We are all at home, and we are all baking sourdough bread, right? Did you cultivate an iso sourdough habit? Are you sticking with it? I am so pleased I eased my way back into a weekly bread baking routine. I admit, my starter often ends up back in the fridge, languishing until I decide it’s time to make another loaf (it is way too stressful having it on the counter everyday – I don’t make that much bread and I never feed it enough!), but I think I have the timing down. So usually we end up with two loaves a week, which is just right for us.
We – well, I say we, I mean me – also end up with leftover starter. So much leftover starter. So I have been working my way through the internet, trawling the sourdough discard recipes. We’ve had sourdough crumpets, brownies, crackers, banana bread, pancakes… I can’t even remember what else. But I love cake, so this sourdough chocolate cake, especially with the little hits of mandarin throughout, is a winner for me. And especially, especially because the mandarins come from our own tree and this year, at least five years after we planted it, we FINALLY have edible mandarins!
I don’t know if it is our ad-hoc, “she’ll be right, let’s just see how we go” gardening style, but it has taken a long time for this tree to flourish and grow fruit that we actually want to eat. I do have a feeling that this is not just on us though. I feel like citrus trees are kind of like those people who take years and years to get to know but once you do, it is a solid, dependable relationshp.
Apparently citrus trees, like the Bible, consider patience a virtue.
And I have come to this conclusion because we have not done anything different with our mandarin tree this year than any other year, but there is such a marked difference in the fruit. The magic ingredient just seems to be time. Which makes sense if you consider all those incredibly prolific citrus trees that can often be found in neighbourhood backyards of areas that once had heavy Greek or Italian populations. These trees are always laden with perfect fruit, and they have all been standing sentry in their backyard positions for decades, the fruit growing sweeter every year.
Which I find very comforting. There is nothing I like better than a productive garden plant that requires very little in terms of care. But there are a few things to be mindful of when planting citrus:
Don’t move them! Once you have chosen a place for your tree, you have to commit. They get very sulky when they are moved (which I learnt the hard way after moving an established lemon tree – even though it was in a pot, it took about 7 years to begin producing fruit again!). And choose a spot that gets 5-6 hours of sunshine a day.
They don’t need a great deal of pruning. Just remove any dead branches after fruiting has finished, and never take more than a third of the tree away.
And soil: citrus trees like well drained soil. So whether they are in pots or the ground, make sure the soil is friable enough for adequate drainage (add good compost to improve your soil before planting your tree).
These are the main things to remember. I am terrible at remembering to fertilise my plants, but I just give our trees a liquid fertiliser (like Seasol) whenever I remember, or when I notice any yellowing leaves.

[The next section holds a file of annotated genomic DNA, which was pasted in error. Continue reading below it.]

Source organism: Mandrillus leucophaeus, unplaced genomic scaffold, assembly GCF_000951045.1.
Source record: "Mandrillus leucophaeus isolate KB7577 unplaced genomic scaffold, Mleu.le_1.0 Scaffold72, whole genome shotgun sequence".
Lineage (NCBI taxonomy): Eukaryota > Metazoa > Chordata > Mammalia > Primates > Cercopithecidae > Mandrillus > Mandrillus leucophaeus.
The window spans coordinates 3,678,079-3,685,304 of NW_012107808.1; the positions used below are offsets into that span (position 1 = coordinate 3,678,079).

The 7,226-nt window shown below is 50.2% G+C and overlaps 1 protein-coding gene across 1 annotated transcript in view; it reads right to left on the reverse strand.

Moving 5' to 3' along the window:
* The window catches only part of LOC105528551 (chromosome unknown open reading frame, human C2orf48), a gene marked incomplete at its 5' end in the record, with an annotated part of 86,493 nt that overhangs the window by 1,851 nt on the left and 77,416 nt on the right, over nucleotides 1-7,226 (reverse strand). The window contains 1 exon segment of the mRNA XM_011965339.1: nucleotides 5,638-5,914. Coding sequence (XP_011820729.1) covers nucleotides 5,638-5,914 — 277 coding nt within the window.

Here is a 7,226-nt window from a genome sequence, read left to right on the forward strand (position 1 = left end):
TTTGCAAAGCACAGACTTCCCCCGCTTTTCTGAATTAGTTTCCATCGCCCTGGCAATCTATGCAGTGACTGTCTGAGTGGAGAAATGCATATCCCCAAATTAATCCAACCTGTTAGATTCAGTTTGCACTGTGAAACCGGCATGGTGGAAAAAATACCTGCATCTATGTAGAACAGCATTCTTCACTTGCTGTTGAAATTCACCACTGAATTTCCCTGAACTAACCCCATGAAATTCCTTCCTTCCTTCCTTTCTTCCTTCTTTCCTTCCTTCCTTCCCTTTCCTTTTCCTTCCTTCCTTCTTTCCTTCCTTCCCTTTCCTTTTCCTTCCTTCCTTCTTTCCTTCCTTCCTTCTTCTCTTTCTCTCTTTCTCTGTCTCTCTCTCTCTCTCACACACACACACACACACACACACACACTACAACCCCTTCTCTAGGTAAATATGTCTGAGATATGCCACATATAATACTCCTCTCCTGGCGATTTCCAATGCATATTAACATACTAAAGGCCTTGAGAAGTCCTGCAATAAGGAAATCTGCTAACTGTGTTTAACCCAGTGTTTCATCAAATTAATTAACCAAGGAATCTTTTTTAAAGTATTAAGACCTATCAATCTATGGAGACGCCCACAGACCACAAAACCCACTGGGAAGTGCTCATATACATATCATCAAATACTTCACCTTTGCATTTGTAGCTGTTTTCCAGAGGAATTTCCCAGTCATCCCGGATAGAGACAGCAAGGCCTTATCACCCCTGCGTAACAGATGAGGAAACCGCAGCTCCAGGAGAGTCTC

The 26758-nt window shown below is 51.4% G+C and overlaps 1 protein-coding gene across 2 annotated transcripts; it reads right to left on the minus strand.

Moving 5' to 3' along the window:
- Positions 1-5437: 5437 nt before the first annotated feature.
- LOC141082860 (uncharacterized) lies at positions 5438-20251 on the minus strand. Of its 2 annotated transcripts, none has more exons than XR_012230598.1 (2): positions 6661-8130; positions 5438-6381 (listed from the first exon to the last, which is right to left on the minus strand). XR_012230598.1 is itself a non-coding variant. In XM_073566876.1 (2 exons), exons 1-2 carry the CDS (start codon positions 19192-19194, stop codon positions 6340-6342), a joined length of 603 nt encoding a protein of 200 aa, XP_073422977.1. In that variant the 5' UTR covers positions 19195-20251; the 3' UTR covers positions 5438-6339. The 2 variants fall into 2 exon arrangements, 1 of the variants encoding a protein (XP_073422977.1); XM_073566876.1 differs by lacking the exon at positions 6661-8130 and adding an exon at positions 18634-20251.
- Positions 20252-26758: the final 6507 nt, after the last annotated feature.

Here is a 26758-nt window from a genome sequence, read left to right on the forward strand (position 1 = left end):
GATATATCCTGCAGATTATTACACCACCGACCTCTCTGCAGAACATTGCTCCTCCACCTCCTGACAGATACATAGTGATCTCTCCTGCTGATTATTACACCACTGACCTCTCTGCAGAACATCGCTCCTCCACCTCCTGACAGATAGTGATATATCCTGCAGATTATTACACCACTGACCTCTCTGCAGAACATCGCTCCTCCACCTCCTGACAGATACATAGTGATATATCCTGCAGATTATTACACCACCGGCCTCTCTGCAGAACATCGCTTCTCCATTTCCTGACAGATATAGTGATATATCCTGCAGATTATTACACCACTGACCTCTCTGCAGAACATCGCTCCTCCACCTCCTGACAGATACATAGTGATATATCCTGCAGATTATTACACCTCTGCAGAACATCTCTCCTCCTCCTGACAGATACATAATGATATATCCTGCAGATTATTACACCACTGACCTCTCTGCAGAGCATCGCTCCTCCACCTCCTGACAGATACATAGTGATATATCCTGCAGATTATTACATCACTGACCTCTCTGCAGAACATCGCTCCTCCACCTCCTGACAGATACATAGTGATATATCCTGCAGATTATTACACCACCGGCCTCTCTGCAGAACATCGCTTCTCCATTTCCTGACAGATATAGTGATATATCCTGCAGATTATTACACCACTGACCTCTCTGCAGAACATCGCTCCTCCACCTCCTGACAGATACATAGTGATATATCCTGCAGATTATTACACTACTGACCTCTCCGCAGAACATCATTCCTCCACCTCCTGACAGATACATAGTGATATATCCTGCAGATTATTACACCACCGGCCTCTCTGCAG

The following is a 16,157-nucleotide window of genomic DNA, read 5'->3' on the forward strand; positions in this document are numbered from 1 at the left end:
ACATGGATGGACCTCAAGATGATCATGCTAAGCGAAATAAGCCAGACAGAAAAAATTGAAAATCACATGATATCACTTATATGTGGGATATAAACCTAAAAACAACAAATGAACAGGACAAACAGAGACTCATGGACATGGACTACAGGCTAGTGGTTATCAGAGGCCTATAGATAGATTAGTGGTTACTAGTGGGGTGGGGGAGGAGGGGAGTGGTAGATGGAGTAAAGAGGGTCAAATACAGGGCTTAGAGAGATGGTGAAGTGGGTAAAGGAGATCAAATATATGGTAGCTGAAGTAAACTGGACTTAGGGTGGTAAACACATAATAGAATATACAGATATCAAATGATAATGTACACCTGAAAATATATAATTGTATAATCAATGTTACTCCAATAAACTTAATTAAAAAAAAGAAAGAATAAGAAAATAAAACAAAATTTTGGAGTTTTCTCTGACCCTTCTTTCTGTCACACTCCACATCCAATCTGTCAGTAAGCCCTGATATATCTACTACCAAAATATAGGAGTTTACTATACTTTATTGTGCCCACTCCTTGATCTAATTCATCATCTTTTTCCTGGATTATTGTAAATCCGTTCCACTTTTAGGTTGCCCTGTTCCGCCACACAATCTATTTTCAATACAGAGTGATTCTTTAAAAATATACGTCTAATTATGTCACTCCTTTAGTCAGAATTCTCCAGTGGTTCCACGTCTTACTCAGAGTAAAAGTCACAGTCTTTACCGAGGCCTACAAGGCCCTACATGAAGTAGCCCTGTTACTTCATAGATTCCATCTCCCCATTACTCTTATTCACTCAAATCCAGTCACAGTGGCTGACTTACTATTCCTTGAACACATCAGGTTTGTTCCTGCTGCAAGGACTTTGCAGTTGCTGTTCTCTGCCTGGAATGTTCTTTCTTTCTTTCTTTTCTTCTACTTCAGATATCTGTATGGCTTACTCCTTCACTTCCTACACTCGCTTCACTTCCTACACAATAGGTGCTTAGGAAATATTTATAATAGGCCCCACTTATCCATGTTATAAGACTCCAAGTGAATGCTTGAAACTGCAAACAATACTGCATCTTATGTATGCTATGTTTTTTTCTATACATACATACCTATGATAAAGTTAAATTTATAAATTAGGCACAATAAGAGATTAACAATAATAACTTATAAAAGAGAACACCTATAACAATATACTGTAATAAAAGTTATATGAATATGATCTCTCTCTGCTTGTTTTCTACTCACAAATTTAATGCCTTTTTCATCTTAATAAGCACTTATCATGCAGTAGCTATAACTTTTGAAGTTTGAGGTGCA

Now, our gardening lesson is over. Let’s have some cake. This cake is very delicious, very easy, and looks beautiful baked in a bundt tin. Grab a bunch of mandarins, your extra sourdough starter and your mixing bowls.
SOURDOUGH CHOCOLATE + MANDARIN CAKE
This is an adapted version of this sourdough chocolate cake from King Arthur Flour.
INGREDIENTS for the cake
- 200g sourdough starter
- 250ml milk
- 260g plain flour
- 200g castor sugar
- 4 small mandarins
- 200ml olive oil
- 1 tsp salt
- 1.5 tsp baking powder
- 60g Dutch process cocoa powder
- 1 tbsp ground coffee
- 2 eggs
INGREDIENTS for the glaze
- 250g icing sugar
- 3 tbsp mandarin juice
Preheat the oven to 180c. Grease or line your chosen cake tin – I used a very well greased bundt pan but you could easily use a 22cm round tin.
Combine the starter, milk and flour in a large bowl. Mix until well combined and leave aside while you get on with the rest of the cake.
Measure out your sugar in a large bowl and then zest your mandarins directly into the sugar. Rub the zest in with your finger tips – this will release the oils and really intensify the flavour. And make your kitchen smell wonderful.
Add the olive oil, salt, baking powder, cocoa and coffee and mix well to combine. The mixture will be grainy but that is okay. Add the eggs one at a time, thoroughly mixing in between.
Take your zested mandarins and peel and segment them (chop the pieces in half if they are large).
Now add the mandarin pieces and the sugar mix to the sourdough flour mixture and mix slowly and carefully until just combined. Don’t over mix, but do make sure everything is blended.
Pour into your prepared cake tin and smooth the top, then pop in the oven for 30-40 minutes, until a butter knife inserted in the middle of the cake comes out clean.
Cool your cake completely before icing. To make the icing sift your icing sugar into a bowl or pouring jug and slowly mix in the mandarin juice. Start with 2 tbsp and see how runny it becomes- you are aiming for quite a thick, viscous glaze that moves slowly when dripped from a spoon. If you add too much juice it will become too thin and will run right off the cake. Don’t be afraid though- practice makes perfect!
Once your cake is cooled, slowly pour the icing from the centre outward (for a round cake) or along the ridge (for a bundt cake). Decorate, make a pot of tea, call in the fam and enjoy!